Our college students seem bored too. The NIH’s College Drinking Task Force reports that each year drinking by 18-24 year old college students contributes to an annual estimated 1,700 deaths, 599,000 injuries and 97,000 cases of sexual assault or date rape. Based on this data, and on extensive survey work, the NIH concludes, “Students form their expectations about alcohol from their environment and from each other. As they face the insecurity and stresses of establishing themselves in a new social setting, environmental and peer influences combine to create a culture of drinking. This culture actively or at least passively promotes drinking through tolerance, or even unspoken approval, of college drinking as a rite of passage.” The “when we were young, we got hammered” maxim perpetuates binge drinking, and with alumni pressure, suppresses the ability of college administrations to do what they should do about social life on campuses (including reigning in fraternities and other organizations of mayhem).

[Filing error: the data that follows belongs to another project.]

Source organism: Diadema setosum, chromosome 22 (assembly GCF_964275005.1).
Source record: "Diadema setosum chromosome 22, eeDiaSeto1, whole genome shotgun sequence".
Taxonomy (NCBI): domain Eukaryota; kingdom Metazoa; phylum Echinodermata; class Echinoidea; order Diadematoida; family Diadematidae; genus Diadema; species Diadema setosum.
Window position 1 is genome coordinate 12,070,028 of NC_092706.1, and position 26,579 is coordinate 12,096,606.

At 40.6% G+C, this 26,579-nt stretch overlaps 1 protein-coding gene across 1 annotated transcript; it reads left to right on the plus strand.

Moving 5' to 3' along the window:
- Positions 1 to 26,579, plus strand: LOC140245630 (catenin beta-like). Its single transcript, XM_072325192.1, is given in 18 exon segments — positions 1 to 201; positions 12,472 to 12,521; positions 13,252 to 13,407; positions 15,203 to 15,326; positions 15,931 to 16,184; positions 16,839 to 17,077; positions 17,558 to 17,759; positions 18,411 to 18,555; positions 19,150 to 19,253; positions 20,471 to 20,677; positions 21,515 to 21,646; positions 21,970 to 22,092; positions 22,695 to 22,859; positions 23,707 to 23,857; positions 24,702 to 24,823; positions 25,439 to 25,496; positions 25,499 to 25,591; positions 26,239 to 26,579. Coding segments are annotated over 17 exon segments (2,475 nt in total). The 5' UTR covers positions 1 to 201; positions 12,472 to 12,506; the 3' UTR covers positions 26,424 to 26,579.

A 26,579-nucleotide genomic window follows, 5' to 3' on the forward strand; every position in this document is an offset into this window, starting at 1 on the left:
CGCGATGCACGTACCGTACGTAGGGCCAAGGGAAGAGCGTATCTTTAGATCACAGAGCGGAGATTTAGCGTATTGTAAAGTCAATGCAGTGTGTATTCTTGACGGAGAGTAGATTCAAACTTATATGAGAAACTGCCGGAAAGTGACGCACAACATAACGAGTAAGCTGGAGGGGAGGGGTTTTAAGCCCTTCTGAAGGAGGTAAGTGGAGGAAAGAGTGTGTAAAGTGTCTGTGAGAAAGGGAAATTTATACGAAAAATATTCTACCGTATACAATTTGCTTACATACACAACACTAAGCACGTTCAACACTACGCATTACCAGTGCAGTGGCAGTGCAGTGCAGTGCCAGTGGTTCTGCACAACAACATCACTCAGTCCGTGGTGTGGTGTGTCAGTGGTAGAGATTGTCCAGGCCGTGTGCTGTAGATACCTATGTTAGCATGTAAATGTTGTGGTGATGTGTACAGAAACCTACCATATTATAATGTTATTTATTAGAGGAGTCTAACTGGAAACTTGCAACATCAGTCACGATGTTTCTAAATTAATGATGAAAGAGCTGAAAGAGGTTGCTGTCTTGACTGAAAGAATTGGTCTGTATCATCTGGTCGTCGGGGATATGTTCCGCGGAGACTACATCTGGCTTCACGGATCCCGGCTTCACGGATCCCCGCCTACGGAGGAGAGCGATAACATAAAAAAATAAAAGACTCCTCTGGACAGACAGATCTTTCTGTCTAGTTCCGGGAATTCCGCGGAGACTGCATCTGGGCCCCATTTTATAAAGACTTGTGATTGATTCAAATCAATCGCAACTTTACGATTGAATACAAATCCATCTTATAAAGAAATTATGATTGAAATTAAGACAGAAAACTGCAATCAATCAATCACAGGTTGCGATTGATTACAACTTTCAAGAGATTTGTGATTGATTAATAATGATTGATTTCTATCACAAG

Our bored students dress up the weekend (and many week-nights) with games to hasten their entry into oblivion. One such is Beirut. It is an elaboration of “beer pong,” a ping-pong game that requires the players who miss to chug a glass of beer. Beirut is played without paddles. It was created in the early 1980s, during the U. S. fiasco in Lebanon. The students who throw the ping-pong ball imagine that they are bombing Arabs, and the losers have to bomb themselves by drinking the beer. This game was developed either at Bucknell or Lehigh.
Poor Beirut. In modern times, it has suffered gravely: a brutal civil war (1975-1977) attempted to settle unfinished social contradictions that resulted from the Ottoman withdrawal, and with the demise of any truly secular movement (such as the forces that led the 1958 uprising, of whom was the multi-ethnic Lebanese Communist Party); interventions by the great powers, be they the French or the U. S., often on the side of reaction against that of hope; and at least two invasions by the Israelis, once in 1982 and again this summer. So much death, so much mayhem. To play “Beirut” is to mock this history of suffering and hope.